Highfields Memories by Eric Higton.
In some respects, travelling in the 1920’s was easier and much more relaxed than it is today, although in the cold weather it was imperative to wear warm clothing, especially for local travel, which was by tram-car. There was no alternative service. Tram-cars were totally inheated. The driver was less fortunate than his passengers where Doncaster vehicles were involved, because there was nothing between him and the elements other than his clothing. Not even a windscreen.
The tramway which served Highfields and Woodlands began outside the Electra Cinema, which was situated on the west side of Frenchgate, a site once occupied by C&A in the in the Frenchgate Centre. Proceeding over the north bridge and the original narrow bridge over the River Don – on a small island beside which stood Smith’s Garage, the track continued in the centre of the road, leaving Warriners Garage on the left hand side before passing Bentley Road junction. Continuing in the centre of the Great North Road, now the A638, the track passed under the railway bridge, beyond Sprotbrough Lane – then an unbuilt country lane, over the two culverts, finally veering onto the left-hand verge before ascending the railway bridge between The Grove and Watchhouse Lane. As with Sprotbrough Lane, there were no buildings except farm properties on Cusworth Lane, Barnsley Road, Pipering Lane, Castle Hills Lane and Green Lane (which boasted a fishpond where it joined the main road, and was known locally as fishpond lane). On the left-hand side of the track as it neared the top of the rise opposite Jossey Lane stood Scawthorpe Hall with its three Lodges, the centre one of which stood empty for quite a long time; the windows boarded up. Locally, it was reputed to be haunted.
The first built-up area was the newly built Highfields, distinguished soon after the war with the erection of the cenotaph with its list of casualties from the village, which stands prominently at the junction of the two main streets in its own garden area.
A further mile of track completed the four mile run to the terminus at Green Lane, Woodlands. As it was only single track, to enable travel in both directions, loops, or by-passes, had been laid at about half mile intervals. Arguments arose between drivers as to which of them had erred when trams travelling in opposite directions met where no loop was near. This dilemma was invariably resolved by one of them agreeing – not always with good grace – to reverse his car to the nearest loop. On more infrequent occasions a driver would attempt to enter a loop at too fast a speed, jumping the points and derailing the tram-car. This entailed a long delay waiting for a breakdown tram to arrive with jacking equipment. Meanwhile the service would be maintained either side of the derailment continuing a shuttle service.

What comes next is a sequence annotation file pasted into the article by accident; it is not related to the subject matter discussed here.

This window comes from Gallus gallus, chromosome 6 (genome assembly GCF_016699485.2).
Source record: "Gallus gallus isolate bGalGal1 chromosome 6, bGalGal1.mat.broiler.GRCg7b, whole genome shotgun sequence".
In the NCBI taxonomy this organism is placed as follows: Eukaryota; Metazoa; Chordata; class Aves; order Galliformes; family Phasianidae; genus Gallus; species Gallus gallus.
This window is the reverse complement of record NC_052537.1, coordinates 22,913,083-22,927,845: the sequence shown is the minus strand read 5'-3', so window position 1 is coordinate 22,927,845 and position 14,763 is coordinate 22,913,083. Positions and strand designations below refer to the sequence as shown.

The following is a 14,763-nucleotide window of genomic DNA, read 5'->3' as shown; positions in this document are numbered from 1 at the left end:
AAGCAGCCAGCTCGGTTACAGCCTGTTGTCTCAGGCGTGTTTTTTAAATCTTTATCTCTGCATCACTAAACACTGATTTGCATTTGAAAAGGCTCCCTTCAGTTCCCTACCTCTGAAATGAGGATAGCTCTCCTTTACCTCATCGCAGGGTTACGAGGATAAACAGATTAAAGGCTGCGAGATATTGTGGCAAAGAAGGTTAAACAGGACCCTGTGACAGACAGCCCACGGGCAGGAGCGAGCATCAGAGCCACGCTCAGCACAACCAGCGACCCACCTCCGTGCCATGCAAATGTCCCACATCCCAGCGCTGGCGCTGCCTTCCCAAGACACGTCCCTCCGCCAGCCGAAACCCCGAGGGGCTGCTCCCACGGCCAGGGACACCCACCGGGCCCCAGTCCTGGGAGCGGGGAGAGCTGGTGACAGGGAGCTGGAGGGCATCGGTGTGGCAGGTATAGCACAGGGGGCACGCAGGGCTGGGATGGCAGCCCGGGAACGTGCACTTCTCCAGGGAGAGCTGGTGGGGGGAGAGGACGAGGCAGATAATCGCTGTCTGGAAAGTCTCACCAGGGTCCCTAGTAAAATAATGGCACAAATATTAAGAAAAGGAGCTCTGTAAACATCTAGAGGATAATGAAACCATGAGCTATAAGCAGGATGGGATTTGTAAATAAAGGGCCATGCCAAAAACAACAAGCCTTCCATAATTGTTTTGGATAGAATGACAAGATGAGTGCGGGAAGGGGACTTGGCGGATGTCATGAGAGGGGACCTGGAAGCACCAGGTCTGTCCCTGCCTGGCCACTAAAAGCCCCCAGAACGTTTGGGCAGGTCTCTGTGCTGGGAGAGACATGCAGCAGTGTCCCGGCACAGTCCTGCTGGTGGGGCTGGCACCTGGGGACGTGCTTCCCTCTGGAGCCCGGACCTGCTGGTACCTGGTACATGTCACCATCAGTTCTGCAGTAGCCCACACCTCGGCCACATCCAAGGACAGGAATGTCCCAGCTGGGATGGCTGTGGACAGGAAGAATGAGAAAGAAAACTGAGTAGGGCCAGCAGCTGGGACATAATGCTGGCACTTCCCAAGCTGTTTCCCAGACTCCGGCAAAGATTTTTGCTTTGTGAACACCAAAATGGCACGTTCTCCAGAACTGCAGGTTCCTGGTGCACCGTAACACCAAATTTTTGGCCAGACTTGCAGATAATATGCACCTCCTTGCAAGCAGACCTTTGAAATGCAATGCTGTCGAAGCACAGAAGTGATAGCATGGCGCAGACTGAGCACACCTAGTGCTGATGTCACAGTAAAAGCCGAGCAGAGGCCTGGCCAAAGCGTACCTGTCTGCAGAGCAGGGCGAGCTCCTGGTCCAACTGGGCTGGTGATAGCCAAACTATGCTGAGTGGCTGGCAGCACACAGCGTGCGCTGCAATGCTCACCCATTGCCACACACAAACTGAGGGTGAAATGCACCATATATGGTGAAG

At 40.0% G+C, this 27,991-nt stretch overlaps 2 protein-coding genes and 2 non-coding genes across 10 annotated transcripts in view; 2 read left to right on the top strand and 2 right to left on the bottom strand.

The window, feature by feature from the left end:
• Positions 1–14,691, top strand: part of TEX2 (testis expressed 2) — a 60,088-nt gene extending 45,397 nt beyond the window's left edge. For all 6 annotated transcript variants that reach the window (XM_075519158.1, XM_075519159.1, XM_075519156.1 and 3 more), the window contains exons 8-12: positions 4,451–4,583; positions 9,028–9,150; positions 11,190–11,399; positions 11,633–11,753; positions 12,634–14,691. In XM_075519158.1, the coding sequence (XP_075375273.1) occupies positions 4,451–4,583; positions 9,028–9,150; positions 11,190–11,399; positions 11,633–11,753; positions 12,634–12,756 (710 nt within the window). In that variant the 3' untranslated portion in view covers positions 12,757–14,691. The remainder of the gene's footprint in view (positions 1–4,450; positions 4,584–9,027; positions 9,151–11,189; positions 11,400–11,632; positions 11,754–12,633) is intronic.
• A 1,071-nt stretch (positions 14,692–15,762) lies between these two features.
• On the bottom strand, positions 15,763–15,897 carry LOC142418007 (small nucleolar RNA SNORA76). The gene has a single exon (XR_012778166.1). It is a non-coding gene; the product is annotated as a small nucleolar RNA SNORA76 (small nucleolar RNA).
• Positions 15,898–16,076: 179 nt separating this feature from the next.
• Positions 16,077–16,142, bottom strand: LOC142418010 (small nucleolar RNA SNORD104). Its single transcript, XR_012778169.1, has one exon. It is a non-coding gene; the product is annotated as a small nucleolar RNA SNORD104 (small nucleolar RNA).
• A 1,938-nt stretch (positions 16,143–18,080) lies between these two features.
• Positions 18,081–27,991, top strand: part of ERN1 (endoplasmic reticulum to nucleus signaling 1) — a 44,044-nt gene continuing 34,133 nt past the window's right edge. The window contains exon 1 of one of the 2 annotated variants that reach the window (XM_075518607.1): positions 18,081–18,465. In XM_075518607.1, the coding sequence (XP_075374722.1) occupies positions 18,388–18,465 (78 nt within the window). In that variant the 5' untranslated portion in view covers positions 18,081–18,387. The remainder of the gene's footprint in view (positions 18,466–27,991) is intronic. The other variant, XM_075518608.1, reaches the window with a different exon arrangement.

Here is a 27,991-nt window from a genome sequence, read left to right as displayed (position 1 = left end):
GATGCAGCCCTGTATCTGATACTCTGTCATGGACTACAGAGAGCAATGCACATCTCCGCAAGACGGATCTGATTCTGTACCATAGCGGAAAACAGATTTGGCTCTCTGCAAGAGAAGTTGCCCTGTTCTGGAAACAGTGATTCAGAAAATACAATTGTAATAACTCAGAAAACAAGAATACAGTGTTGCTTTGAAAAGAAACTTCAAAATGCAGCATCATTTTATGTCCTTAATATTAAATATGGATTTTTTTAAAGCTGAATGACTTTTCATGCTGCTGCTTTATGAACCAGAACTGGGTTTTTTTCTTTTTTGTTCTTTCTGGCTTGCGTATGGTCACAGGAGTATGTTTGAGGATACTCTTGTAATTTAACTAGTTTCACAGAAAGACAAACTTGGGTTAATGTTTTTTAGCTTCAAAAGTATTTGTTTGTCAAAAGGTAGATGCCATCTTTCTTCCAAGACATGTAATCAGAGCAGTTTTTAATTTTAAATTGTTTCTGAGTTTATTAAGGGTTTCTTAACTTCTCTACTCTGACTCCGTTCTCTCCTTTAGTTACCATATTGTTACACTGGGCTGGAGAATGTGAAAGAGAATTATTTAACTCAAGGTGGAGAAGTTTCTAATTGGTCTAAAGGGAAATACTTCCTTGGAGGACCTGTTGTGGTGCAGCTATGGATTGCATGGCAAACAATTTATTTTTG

The service from Doncaster to Woodlands ran at intervals of 20 minutes, taking some 25 minutes each way. Doncaster to Highfields cost 2 pence and the fare to Woodlands was 3 pence in the latter part of the 1920’s. Earlier I believe it had been three-halfpence and twopence respectively, but that was when my parents paid, so I was not involved with fares.
The first bus that I travelled in was an old Model T Ford conversion. It had been a commercial dray, from 1921 my dad was trainer/manager of the local church football team, Highfields St Georges, of the Sunday school league. Each Saturday afternoon during the football season I accompanied them wherever the match was to be held. To reach ‘away’ fixtures such as Stainforth, transport had to be arranged, there being no form of public transport other than the tramways. This was where a local man, Tommy Finean, was useful. Tommy owned a Ford ‘T’ model, over the drey of which he had erected a canopy and had furnished the interior with 2 seats which ran from front to rear on either side. This truck was hired whenever neccesary, carrying the players and reserves in the back, my dad and I riding along side the driver. At 7 years old I revered some of the players as much as if they had been playing for England – especially Les and George Scott, Tony Grainger, Len Marshall and Tommy Critchlow.
The team was made up from local young men, not neccesarily church-goers. I cannot recall the names of all the players after so many yaers, but their enthusiasm I remember very well. Although Tommy Critchlow was more slightly built than some of the others, what he lacked in stature was aptly compensated by his agility.
Some of the areas visited presented more opposition from the onlookers than from the footballers. The female supporters of one opposition side, seeing their team well and truly beaten by St Georges, were loudly encouraging their team to ‘give ’em some clog’ and ‘lerrem ‘ave it’, which again wasn’t cricket, if you see what I mean.
Even so, Saturday afternoons were to me just as enjoyable as Saturday mornings on the allotments. Life was good.